Sanford himself also stands in front of his sister, her two young sons, and state senator Tom Davis, who was an early supporter of his campaign — back when conventional wisdom held that disappearing to South America to tryst with your lover was a career-ender. It’s understandable that Davis couldn’t help crowing.
“I think it’s the Easter season for conservative Republican politics in South Carolina,” he tells me, grinning, “because a favorite son and a champion of fiscal conservatism is back in the game.”
He was a little more pointed on Twitter: “SC 1st congressional district is sending a fiscally conservative, libertarian-leaning Republican to DC. Sorry, NRCC. We won anyway.”
Sanford is a touch humbler.
“Until you’ve experienced human grace as a reflection of God’s grace, I don’t think you really get it,” he says in his speech. “I didn’t get it before. And I get it in a way that I never have before, and I want to publicly acknowledge God’s role in all this.”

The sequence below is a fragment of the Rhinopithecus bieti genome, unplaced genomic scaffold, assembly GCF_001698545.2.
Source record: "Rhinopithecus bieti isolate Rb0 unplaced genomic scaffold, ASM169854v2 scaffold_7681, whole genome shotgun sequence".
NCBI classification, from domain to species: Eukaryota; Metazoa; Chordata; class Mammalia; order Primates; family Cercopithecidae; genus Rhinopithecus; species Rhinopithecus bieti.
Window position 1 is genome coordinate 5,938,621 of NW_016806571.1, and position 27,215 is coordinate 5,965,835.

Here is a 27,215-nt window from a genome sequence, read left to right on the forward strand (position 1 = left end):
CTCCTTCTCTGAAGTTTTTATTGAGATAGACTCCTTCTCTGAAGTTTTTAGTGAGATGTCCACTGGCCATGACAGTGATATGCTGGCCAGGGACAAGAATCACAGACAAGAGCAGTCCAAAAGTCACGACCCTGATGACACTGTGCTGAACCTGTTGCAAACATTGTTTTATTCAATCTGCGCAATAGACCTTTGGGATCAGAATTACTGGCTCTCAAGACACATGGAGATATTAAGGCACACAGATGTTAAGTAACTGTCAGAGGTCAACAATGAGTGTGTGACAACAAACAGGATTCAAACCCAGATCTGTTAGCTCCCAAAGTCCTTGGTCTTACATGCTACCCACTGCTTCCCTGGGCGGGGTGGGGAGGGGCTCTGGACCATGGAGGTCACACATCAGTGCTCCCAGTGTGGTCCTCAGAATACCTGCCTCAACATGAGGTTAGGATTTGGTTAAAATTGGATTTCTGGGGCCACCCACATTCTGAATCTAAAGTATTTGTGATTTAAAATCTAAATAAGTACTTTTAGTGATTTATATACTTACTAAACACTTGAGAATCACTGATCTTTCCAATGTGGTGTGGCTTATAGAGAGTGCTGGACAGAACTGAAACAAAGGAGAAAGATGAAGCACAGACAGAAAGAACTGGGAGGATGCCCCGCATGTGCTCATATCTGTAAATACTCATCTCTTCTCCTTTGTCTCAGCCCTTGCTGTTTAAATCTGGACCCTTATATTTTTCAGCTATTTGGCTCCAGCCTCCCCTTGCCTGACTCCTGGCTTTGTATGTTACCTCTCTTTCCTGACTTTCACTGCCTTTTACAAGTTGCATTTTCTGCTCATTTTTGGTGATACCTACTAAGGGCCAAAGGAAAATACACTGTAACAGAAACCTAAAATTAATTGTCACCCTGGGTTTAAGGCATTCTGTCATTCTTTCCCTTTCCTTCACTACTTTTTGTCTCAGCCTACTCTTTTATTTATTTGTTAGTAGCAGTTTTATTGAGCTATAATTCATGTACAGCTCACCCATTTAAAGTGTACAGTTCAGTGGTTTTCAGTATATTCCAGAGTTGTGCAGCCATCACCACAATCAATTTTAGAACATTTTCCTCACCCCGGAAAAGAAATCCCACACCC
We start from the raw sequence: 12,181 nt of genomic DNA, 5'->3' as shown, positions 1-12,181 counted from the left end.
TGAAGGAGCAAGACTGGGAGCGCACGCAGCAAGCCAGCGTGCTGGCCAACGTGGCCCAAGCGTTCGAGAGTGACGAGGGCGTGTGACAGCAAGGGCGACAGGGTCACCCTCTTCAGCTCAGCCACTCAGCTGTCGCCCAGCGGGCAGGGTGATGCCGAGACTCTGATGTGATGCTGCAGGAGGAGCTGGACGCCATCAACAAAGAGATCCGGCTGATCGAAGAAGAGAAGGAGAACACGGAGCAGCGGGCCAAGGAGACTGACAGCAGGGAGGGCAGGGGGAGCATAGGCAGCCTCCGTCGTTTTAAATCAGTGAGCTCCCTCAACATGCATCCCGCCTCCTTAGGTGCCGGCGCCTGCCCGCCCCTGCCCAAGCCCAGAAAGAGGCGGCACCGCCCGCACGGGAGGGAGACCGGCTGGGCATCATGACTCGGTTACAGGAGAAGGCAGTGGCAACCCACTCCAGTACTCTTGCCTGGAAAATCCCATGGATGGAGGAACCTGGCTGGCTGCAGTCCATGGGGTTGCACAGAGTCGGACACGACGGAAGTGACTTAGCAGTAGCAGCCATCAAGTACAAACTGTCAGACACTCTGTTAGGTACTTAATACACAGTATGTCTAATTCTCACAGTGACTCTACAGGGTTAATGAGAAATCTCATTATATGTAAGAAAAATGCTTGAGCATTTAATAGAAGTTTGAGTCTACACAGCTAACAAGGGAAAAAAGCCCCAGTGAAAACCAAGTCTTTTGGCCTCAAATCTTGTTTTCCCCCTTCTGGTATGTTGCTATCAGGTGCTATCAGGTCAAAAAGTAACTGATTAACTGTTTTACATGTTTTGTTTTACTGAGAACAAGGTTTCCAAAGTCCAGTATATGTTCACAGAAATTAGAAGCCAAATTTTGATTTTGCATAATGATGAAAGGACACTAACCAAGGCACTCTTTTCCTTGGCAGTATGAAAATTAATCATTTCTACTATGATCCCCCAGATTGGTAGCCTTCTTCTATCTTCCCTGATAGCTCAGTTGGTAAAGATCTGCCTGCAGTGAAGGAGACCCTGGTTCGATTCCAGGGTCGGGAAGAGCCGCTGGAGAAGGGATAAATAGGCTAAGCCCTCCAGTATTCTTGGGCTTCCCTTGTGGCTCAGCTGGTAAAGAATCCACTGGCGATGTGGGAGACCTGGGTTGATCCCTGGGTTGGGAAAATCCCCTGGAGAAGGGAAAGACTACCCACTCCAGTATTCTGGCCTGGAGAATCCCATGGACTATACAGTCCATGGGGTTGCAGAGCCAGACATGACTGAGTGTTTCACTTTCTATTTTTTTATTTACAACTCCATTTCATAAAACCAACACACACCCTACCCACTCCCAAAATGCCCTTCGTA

His assistant and driver, Martha Morris (who was also the woman who held the cut-out of Nancy Pelosi that Sanford debated), echoes that when we talk afterwards.
“Not only has he made me a better conservative, and understand why I’m a conservative, but he’s also made me a better Christian,” she tells me.
“Kind of as an extension of him, folks would open up to me, and I’ve — I’ve been so blessed,” she says. “And I really do think he’s solidified my decision to be a conservative and a Christian, which I think is really cool.”
As the rest of Sanford’s speech unfolds, Chapur glows. Sanford tells a story about meeting a woman who works at a convenience store. “I think she was an angel,” he says, and it’s meant to be taken literally.
Then he concludes. “I am one imperfect man saved by God’s grace,” he says, “but one who has a conviction on the importance of doing something about spending in Washington, D.C., and it’s my pledge to every one of you here, this day going forward, that I’m going be, try to be, the best congressman that I could have ever been —”
The rest is drowned out in applause. I turn to Chapur and start to ask her a question, and she puts her hand on my forearm as soon as I open my mouth.
“Thank you so much,” she says in her light accent as a few men begin to usher her away, “but it’s his night.”
— Betsy Woodruff is a William F. Buckley Fellow at the National Review Institute.